Then there's the music. Oh the music! Episode 1 begins with you in class and, once that's over, you make your way to the infamous bathroom. But before Max begins that epic journey, she stops at puts her headphones in. 'To All of You' by Syd Matters kicks in and completely sets the tone - it's like a beautiful indie movie. Between the aesthetic, the level of detail, the dialogue, and the music, I was sold in the first 10 minutes. But it didn't peak there -- no, the music continued, and so did the overall atmosphere of the game, never ceasing or ejecting me from my immersion.
I should point out that I didn't start Life Is Strange until all 5 episodes were released. I hate playing episodic games 1 episode at a time, so I always wait until the season is finished. And yet, I still took about 2 days between each episode, just to let each sink in and resonate. Just when I thought the story couldn't get any better, it did. Each episode left my jaw closer to the floor than the one before it, and more than once I felt a lump in my throat.
When I finished Episode 5, I was flabbergasted and physically exhausted. To be a little cliché, it was a roller-coaster of emotion, and I was left to mull over the decision I had made. It was all I could think about that night, but I figured I'd move on in a day or so - that's usually how games work.
But I found myself still thinking about it 2 days later. It was then that I began watching Pewdiepie play it, and I decided I wanted a t-shirt. I searched online for a t-shirt, but couldn't find an official one. So I went to Redbubble and found dozens of fantastic designs. For some reason, this game was really sticking with me and I wanted more.
So I took to the Internet to see if there was a Reddit page for the game - I wanted to know what other people thought of the season. I was pretty surprised then when I found the page and realized that it has over 15,000 subscribers. For comparison, the subreddits for Telltale's Game of Thrones and Avalanche's Mad Max have a little over 2000. That's pretty impressive for a 2015 digital game.
I was then even more surprised that the Life Is Strange Reddit page wasn't like many other game pages. If you jump onto the majority of other game threads, you will find screenshots, game clips, complaining, tips, and the odd discussion. But the Life Is Strange subreddit is like a fan club; it's made up of fan theories, amazing art, respectful conversations, and more - it feels like what a community should be. The subscribers love the game. It was here I realized I wasn't the only person who was left reeling and just a little obsessed with the world Dontnod had created. The game has a ravenous fanbase, and I was glad to know I wasn't alone.
Game of the year
So why, then, might it be my Game of the Year? I mean, such praise surely warrants Game of the Year status. Last year, Life Is Strange would have definitely been that game for me. But this year, there are (massive) barriers in Fallout 4 and The Witcher 3.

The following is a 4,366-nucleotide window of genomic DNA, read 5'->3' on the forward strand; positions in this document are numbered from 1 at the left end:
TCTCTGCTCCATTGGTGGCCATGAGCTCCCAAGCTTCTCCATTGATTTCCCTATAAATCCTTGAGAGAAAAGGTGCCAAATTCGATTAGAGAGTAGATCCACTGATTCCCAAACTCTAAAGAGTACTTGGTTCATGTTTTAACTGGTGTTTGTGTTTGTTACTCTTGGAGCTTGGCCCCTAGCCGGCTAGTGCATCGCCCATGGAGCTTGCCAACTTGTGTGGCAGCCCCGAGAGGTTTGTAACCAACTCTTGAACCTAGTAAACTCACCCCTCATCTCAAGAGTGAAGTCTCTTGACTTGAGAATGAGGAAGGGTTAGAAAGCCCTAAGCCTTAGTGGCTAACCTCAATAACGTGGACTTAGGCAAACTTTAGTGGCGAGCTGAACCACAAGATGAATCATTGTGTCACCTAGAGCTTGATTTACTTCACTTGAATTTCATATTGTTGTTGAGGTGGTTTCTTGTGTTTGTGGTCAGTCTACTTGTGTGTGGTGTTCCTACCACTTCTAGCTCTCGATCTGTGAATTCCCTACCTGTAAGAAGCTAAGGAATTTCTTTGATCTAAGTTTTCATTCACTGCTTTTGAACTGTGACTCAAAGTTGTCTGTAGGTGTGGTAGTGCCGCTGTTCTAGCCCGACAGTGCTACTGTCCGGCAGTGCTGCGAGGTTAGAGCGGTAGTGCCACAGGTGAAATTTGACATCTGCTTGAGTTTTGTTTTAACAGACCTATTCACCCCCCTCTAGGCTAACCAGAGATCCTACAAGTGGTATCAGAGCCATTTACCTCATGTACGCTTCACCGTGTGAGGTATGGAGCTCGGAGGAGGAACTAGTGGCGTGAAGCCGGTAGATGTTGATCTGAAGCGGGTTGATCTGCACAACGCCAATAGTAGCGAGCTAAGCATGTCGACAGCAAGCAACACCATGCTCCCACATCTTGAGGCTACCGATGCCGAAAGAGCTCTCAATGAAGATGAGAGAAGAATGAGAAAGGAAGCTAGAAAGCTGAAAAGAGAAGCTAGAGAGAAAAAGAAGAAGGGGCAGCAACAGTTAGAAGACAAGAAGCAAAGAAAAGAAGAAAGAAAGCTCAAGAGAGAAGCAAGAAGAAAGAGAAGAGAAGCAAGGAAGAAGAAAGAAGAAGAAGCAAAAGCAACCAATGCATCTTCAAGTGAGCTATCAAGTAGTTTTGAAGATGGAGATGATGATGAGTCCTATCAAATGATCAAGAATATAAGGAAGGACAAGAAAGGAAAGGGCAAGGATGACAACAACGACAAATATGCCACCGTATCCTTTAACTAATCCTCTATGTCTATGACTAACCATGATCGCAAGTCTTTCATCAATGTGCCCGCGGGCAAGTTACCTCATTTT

This year I played Bloodborne, The Witcher, Batman: Arkham Knight, Mad Max, Rocket League, Until Dawn, and am currently 80 hours deep in Fallout 4. And those are just the games I consider plausible Game of the Year winners. I spent over 120 hours playing Mad Max and I loved every second of it. Yet 10 hours of Life Is Strange eclipsed it entirely. The Witcher 3, on the other hand, was also something special. It was arguably the best RPG I've ever played and I think it is very nearly a perfect game. It's huge, beautiful, and full of great characters. It stands at the top of the mountain for me this year.
Then there's Fallout 4, a game I am in love with. I adored Fallout 3 and New Vegas, both of which would be in my top 10 of all time -- so it says a lot that I think Fallout 4 is even better than both of those. And yet The Witcher didn't stick with me the way Life Is Strange has. The jury is still out on Fallout 4, but I don't expect to be thinking about it come February. Both of them are better games than Life Is Strange, but neither were as impactful an experience.
I find it very hard to say I prefer Life Is Strange to those two behemoths, when I spent so much more time with them; they're both massive RPGs that I love for different reasons. Geralt and Ciri were great characters that I was attached to, and Fallout's greatness is almost impossible to put into words. But as I mentioned at the beginning, Max and Chloe feel imprinted upon me. I cared more about Max Caulfield from reading 8 pages of her diary in Episode 1 than I do for most characters - in any medium. I know that from here on out, whenever I see a screenshot or hear a song from it, or hear the term hella, I will feel serious nostalgia and love for Life Is Strange.
This reminds me of the 2012 Game of the Year nominations.
That was the year when Telltale's The Walking Dead, Giant Sparrow's The Unfinished Swan, and thatgamecompany's Journey were all up against Mass Effect 3, Dishonored, and Borderlands 2. That was the first year that digital (or "indie") games were taken as seriously as the AAA releases. Many gamers couldn't (and still can't) understand how such smaller, often more artistic games, could be considered in the same breath. But it comes down to impact, innovation, story, and enjoyment.
I think The Walking Dead should have won that year because it had the best story and the biggest impact upon me. So if that criteria is the same, Life Is Strange would win this year. Thankfully, none of this really matters and I can enjoy as many games as I wish, but I always like to choose a Game of the Year.
And in case you can't tell, I still haven't totally decided what game that is for me in 2015. However, when I'm considering my game of the year for, I feel like I know which game I will remember most fondly; a little indie title that has a certain golden sheen to it.